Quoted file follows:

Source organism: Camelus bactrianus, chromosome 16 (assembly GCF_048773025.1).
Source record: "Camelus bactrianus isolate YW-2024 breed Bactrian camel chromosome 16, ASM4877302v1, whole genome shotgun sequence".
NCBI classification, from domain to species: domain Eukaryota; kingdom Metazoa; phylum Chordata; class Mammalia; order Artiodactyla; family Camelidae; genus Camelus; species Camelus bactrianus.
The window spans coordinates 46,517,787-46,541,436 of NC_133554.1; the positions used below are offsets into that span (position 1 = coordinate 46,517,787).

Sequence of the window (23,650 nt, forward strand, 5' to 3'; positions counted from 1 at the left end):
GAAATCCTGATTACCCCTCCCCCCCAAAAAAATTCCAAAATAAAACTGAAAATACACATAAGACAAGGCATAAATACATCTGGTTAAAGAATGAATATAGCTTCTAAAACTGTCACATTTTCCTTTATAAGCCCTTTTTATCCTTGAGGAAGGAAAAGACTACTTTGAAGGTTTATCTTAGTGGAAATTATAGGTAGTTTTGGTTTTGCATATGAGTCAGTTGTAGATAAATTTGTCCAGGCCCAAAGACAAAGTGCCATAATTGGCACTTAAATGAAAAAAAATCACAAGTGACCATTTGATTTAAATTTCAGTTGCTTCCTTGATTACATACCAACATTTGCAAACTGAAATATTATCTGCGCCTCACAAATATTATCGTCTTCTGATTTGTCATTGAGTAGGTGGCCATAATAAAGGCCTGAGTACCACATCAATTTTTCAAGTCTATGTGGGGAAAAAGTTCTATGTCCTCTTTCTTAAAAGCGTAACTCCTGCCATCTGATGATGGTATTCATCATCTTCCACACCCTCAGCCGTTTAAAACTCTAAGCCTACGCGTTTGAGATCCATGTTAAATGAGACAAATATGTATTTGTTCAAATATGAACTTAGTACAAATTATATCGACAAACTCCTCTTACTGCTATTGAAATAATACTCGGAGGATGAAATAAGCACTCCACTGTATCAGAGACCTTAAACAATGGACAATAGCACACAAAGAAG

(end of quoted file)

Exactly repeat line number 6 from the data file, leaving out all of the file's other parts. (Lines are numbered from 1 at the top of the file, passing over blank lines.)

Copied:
GAAATCCTGATTACCCCTCCCCCCCAAAAAAATTCCAAAATAAAACTGAAAATACACATAAGACAAGGCATAAATACATCTGGTTAAAGAATGAATATAGCTTCTAAAACTGTCACATTTTCCTTTATAAGCCCTTTTTATCCTTGAGGAAGGAAAAGACTACTTTGAAGGTTTATCTTAGTGGAAATTATAGGTAGTTTTGGTTTTGCATATGAGTCAGTTGTAGATAAATTTGTCCAGGCCCAAAGACAAAGTGCCATAATTGGCACTTAAATGAAAAAAAATCACAAGTGACCATTTGATTTAAATTTCAGTTGCTTCCTTGATTACATACCAACATTTGCAAACTGAAATATTATCTGCGCCTCACAAATATTATCGTCTTCTGATTTGTCATTGAGTAGGTGGCCATAATAAAGGCCTGAGTACCACATCAATTTTTCAAGTCTATGTGGGGAAAAAGTTCTATGTCCTCTTTCTTAAAAGCGTAACTCCTGCCATCTGATGATGGTATTCATCATCTTCCACACCCTCAGCCGTTTAAAACTCTAAGCCTACGCGTTTGAGATCCATGTTAAATGAGACAAATATGTATTTGTTCAAATATGAACTTAGTACAAATTATATCGACAAACTCCTCTTACTGCTATTGAAATAATACTCGGAGGATGAAATAAGCACTCCACTGTATCAGAGACCTTAAACAATGGACAATAGCACACAAAGAAG